In 2015 Prime Minister Narendra Modi, during his visit to Mauritius, had articulated his vision of SAGAR, the Hindi word for sea and an acronym for ‘Security and Growth for All in the Region’ which highlighted the maritime orientation of India’s strategic neighbourhood and the importance of enhancing regional maritime security.
Recent visits by the External Affairs Minister and the Foreign Secretary to India’s maritime neighbours further underlines this. Most recently, the National Security Adviser was in Colombo for the India-Sri Lanka-Maldives trilateral which was held after a gap of six years and focussed on maritime security in the Indian Ocean region.
The Indian Ocean is faced with a wide spectrum of traditional, non-traditional and transnational security challenges. Countering these effectively in the vast expanse of the ocean requires a collective and inclusive security architecture with other countries in the region. India, as the largest power in the Indian Ocean and a net security provider in the region, has taken the lead in developing this construct to secure not only its own strategic interests and but also those of the other countries in its maritime neighbourhood.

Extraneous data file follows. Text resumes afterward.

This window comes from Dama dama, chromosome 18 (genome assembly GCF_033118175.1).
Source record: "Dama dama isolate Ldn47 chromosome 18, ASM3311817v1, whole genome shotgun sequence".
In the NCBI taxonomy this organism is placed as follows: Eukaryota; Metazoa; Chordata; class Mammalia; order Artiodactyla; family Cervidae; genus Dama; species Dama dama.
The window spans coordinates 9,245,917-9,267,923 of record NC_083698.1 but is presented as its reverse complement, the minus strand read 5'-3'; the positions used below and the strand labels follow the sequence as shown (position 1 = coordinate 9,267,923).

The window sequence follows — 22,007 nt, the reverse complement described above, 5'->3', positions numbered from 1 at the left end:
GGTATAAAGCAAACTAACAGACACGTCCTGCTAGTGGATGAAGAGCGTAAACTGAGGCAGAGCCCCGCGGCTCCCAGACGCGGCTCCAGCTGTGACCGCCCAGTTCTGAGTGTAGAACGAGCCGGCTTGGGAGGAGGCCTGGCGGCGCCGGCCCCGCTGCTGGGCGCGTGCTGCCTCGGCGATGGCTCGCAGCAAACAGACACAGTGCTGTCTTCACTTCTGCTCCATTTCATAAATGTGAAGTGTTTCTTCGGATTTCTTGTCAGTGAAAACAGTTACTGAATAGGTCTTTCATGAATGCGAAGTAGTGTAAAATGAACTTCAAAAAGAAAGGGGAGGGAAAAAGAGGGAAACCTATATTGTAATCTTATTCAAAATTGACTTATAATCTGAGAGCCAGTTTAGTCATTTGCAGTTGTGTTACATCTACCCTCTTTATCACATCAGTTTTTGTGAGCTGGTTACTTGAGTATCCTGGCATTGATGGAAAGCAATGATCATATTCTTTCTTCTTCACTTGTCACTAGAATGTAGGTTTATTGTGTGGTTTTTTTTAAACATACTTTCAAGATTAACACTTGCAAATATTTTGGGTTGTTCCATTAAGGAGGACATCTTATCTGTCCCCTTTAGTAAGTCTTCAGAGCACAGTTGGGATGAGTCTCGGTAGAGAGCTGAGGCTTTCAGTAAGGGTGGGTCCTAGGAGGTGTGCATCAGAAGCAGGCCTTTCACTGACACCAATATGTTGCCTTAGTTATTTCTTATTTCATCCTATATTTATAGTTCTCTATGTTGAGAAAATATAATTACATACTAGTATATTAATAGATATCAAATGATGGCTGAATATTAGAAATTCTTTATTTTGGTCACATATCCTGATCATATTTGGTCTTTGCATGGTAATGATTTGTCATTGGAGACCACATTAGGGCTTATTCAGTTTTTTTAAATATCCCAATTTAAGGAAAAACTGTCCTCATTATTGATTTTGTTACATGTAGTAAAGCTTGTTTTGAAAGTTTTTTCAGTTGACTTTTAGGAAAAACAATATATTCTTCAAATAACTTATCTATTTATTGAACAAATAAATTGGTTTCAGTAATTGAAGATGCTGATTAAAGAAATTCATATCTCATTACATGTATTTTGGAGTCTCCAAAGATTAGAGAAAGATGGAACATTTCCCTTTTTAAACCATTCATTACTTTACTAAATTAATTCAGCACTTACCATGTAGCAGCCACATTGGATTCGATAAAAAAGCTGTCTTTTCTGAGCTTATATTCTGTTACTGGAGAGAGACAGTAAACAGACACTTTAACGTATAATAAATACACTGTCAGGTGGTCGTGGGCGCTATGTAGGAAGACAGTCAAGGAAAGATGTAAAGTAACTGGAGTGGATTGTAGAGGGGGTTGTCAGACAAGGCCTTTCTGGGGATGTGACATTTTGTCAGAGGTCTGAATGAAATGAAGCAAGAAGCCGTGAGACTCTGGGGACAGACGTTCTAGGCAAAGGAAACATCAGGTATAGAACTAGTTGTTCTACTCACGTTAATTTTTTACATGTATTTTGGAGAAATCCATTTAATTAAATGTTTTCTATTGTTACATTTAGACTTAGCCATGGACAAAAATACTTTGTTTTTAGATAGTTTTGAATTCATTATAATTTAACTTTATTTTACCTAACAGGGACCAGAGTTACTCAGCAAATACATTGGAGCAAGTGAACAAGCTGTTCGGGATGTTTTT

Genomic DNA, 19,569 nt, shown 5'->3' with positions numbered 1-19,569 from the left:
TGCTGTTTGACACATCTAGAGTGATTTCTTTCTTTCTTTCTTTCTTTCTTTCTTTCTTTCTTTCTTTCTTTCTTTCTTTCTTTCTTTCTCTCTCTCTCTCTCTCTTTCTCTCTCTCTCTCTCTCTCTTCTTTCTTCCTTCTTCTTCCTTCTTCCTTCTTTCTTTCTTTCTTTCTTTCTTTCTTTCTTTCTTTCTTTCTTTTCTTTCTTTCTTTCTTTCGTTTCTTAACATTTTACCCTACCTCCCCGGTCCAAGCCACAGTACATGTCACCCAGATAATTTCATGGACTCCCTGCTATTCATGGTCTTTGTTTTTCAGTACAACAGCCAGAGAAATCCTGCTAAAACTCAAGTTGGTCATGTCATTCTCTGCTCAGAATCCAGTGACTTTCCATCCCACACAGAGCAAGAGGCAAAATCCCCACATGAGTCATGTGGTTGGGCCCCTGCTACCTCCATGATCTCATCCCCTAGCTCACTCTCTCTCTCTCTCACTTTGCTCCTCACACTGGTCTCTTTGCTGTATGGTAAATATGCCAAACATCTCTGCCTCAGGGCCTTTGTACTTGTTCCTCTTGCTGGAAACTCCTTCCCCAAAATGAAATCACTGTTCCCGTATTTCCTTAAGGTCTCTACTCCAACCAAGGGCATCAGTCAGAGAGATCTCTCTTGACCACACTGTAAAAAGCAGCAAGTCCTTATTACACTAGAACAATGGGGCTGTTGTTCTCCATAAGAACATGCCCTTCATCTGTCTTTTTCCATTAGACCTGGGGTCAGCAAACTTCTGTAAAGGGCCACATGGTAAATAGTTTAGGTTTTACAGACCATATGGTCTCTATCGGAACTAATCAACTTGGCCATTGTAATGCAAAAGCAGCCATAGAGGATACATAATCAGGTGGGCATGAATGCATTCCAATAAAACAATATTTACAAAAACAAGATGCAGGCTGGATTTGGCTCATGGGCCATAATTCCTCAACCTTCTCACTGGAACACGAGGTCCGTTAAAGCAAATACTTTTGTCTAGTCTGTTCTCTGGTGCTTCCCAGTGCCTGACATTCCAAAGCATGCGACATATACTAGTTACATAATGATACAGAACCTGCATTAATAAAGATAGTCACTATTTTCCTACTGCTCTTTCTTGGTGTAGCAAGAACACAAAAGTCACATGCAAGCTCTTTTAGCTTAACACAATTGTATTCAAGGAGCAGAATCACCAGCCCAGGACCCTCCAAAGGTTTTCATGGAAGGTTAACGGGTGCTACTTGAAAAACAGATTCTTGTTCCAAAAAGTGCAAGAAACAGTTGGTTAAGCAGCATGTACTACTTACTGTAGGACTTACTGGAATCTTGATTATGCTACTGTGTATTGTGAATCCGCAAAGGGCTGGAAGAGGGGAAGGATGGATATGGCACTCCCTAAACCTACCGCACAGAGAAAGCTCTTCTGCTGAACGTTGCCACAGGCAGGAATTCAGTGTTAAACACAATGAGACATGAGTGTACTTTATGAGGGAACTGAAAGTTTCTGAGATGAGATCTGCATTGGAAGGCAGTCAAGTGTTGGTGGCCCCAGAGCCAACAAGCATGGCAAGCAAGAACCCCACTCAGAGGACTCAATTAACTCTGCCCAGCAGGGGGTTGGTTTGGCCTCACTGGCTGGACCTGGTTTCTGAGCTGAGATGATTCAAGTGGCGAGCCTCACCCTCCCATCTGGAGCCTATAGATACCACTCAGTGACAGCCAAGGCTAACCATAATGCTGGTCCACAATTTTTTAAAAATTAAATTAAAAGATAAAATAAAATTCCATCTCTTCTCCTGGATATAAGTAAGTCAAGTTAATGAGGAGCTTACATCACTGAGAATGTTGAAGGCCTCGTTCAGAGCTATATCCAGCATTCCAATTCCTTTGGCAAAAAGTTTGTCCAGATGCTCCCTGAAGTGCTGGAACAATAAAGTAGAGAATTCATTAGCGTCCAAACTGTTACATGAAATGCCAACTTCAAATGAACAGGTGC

This engagement is anchored in enhancing the bilateral and multilateral strategic relationship with the region through capacity and capability building for ensuring the security and the economic well-being of the region through an all-of-government approach.
In the security domain, India’s biggest challenge is to deal with an aggressive and belligerent China. While the prolonged stand-off on the LAC is a clear and immediate danger, China’s long- term strategic intent is to dominate the Indian Ocean en route to its ultimate goal of displacing the USA as the global superpower.